What is the most trouble you have gotten into? Haha, mad question. Probably when the police came knocking on my door when I was young. I had a friend circle that got into trouble with another friend circle locally. Stupidly I had just fixed my ball bearing gun the day it kicked off (it's basically an airsoft gun). Me and my friends decided stupidly to take it out with us. No more of that!
What is the best advice you have been given? Meditate. My dad introduced me to it a few years ago and it changed so many things for me. When I need a sense of calm, it's my go to. When I go to sleep, it's my go to. When I need some clarity - again, its my go to.
Being part of the music scene, there must be acts that you have played with that have made an impact on you, who would you say was the one that stood out the most and why? Working with MC DT was decent. He had a number 1 chart hit with his popular line (we're loving it loving it loving it). Working with him gave me credentials and made me realise I was further forward in my craft than I had realised at the time.
What is next for you? My new single - out on 13th November. It's called 'Please Stop Talking' and features an artist called Agga.
What was the driving force behind your latest work? The inspiration for the music came from those moments where you are trying to listen to a tune and there's someone yapping away next to you. Inside your head you're thinking "please just be quiet!"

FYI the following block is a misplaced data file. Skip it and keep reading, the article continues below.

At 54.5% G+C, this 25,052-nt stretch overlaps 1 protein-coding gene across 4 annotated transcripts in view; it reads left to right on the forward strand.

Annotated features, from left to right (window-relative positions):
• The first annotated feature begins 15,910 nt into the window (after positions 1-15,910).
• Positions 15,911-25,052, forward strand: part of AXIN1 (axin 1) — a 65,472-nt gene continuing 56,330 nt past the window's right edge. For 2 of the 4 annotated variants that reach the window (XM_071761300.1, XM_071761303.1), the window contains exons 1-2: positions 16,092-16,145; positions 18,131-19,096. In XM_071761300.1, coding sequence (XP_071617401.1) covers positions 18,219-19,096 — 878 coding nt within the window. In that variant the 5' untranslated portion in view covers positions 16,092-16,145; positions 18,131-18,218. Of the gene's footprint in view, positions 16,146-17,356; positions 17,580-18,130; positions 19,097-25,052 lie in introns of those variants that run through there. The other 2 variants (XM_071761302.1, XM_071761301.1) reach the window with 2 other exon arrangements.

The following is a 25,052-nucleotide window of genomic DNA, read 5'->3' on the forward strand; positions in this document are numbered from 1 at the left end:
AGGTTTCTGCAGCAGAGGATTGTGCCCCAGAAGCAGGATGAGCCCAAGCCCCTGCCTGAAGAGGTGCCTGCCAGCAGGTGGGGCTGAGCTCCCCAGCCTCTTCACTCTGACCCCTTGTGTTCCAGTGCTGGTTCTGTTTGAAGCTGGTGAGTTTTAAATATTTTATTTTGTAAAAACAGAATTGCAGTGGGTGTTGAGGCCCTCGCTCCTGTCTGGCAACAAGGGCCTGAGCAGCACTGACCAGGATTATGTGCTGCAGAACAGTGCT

What part of the production process were you keen to incorporate? For me it was the sound design on the bass. I wanted the tune to have groove in a 4x4 format but be driven by huge bass noises which sounded a bit gritty. It was also about getting the bass to talk to the drums and complement each other.
Were there any hurdles, how did the material develop? No hurdles, the main thing was getting the vocals done. I had worked with Agga before and knew he would come with something that would work with the tune.
Which platforms will the material be released on? Pretty much everywhere! Spotify, Apple Music, Beatport etc etc. Thanks for you time!